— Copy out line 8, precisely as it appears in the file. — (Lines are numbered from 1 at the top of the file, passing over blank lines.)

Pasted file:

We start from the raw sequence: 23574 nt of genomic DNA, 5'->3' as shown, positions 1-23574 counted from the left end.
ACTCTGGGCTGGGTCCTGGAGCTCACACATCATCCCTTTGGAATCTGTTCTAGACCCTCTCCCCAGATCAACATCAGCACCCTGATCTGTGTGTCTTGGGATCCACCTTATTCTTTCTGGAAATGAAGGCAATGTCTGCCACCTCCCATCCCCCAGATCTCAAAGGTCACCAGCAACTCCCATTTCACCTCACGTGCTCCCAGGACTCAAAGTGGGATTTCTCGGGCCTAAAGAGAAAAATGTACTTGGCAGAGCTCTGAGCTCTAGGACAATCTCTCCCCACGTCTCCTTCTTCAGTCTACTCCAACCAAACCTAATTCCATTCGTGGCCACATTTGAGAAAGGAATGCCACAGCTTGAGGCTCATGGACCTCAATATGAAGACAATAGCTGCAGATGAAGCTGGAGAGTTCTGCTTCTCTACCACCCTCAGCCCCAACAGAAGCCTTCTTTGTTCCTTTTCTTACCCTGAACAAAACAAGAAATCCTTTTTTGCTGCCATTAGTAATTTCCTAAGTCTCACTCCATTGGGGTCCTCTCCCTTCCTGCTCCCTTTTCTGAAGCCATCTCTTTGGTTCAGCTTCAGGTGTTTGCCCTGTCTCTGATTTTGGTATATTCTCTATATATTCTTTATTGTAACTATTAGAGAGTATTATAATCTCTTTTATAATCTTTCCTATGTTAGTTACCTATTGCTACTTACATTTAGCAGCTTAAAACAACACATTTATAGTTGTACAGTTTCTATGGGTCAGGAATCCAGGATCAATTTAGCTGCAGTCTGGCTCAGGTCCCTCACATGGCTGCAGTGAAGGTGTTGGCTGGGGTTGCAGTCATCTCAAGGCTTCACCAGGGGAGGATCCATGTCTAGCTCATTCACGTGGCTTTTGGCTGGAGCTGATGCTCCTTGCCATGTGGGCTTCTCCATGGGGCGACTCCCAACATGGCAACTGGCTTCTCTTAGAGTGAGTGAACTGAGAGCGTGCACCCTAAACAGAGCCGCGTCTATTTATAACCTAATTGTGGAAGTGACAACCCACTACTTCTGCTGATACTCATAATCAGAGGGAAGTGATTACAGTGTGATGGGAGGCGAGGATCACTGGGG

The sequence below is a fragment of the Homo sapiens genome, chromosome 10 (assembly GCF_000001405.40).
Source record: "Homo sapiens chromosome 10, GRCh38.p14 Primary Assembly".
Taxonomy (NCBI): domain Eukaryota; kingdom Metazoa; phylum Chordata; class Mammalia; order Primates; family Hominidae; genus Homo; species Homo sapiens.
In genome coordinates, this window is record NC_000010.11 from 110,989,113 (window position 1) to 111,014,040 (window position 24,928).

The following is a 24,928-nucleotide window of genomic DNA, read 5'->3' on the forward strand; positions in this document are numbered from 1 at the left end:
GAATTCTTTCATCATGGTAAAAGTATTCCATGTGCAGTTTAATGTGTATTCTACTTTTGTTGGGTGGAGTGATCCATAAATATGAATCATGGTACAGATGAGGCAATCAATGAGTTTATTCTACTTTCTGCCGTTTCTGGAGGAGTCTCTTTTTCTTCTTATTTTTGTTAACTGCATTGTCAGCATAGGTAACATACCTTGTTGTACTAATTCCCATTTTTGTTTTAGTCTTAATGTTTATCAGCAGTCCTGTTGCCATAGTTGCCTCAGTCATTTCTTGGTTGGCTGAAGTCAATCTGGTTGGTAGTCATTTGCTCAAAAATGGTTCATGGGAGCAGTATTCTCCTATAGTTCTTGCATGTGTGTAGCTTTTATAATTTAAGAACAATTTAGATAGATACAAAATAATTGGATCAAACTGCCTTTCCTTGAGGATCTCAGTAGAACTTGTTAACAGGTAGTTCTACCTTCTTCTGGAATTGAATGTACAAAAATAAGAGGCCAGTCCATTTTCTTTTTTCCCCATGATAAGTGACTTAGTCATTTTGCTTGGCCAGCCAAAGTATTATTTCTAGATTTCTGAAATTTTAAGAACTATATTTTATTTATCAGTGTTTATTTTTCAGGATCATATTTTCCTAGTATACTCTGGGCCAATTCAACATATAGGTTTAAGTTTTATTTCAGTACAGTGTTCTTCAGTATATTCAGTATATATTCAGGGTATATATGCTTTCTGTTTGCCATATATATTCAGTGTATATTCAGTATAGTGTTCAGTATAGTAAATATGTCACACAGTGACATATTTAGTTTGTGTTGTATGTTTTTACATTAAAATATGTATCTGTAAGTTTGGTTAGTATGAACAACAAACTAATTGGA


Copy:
GAATTCTTTCATCATGGTAAAAGTATTCCATGTGCAGTTTAATGTGTATTCTACTTTTGTTGGGTGGAGTGATCCATAAATATGAATCATGGTACAGATGAGGCAATCAATGAGTTTATTCTACTTTCTGCCGTTTCTGGAGGAGTCTCTTTTTCTTCTTATTTTTGTTAACTGCATTGTCAGCATAGGTAACATACCTTGTTGTACTAATTCCCATTTTTGTTTTAGTCTTAATGTTTATCAGCAGTCCTGTTGCCATAGTTGCCTCAGTCATTTCTTGGTTGGCTGAAGTCAATCTGGTTGGTAGTCATTTGCTCAAAAATGGTTCATGGGAGCAGTATTCTCCTATAGTTCTTGCATGTGTGTAGCTTTTATAATTTAAGAACAATTTAGATAGATACAAAATAATTGGATCAAACTGCCTTTCCTTGAGGATCTCAGTAGAACTTGTTAACAGGTAGTTCTACCTTCTTCTGGAATTGAATGTACAAAAATAAGAGGCCAGTCCATTTTCTTTTTTCCCCATGATAAGTGACTTAGTCATTTTGCTTGGCCAGCCAAAGTATTATTTCTAGATTTCTGAAATTTTAAGAACTATATTTTATTTATCAGTGTTTATTTTTCAGGATCATATTTTCCTAGTATACTCTGGGCCAATTCAACATATAGGTTTAAGTTTTATTTCAGTACAGTGTTCTTCAGTATATTCAGTATATATTCAGGGTATATATGCTTTCTGTTTGCCATATATATTCAGTGTATATTCAGTATAGTGTTCAGTATAGTAAATATGTCACACAGTGACATATTTAGTTTGTGTTGTATGTTTTTACATTAAAATATGTATCTGTAAGTTTGGTTAGTATGAACAACAAACTAATTGGA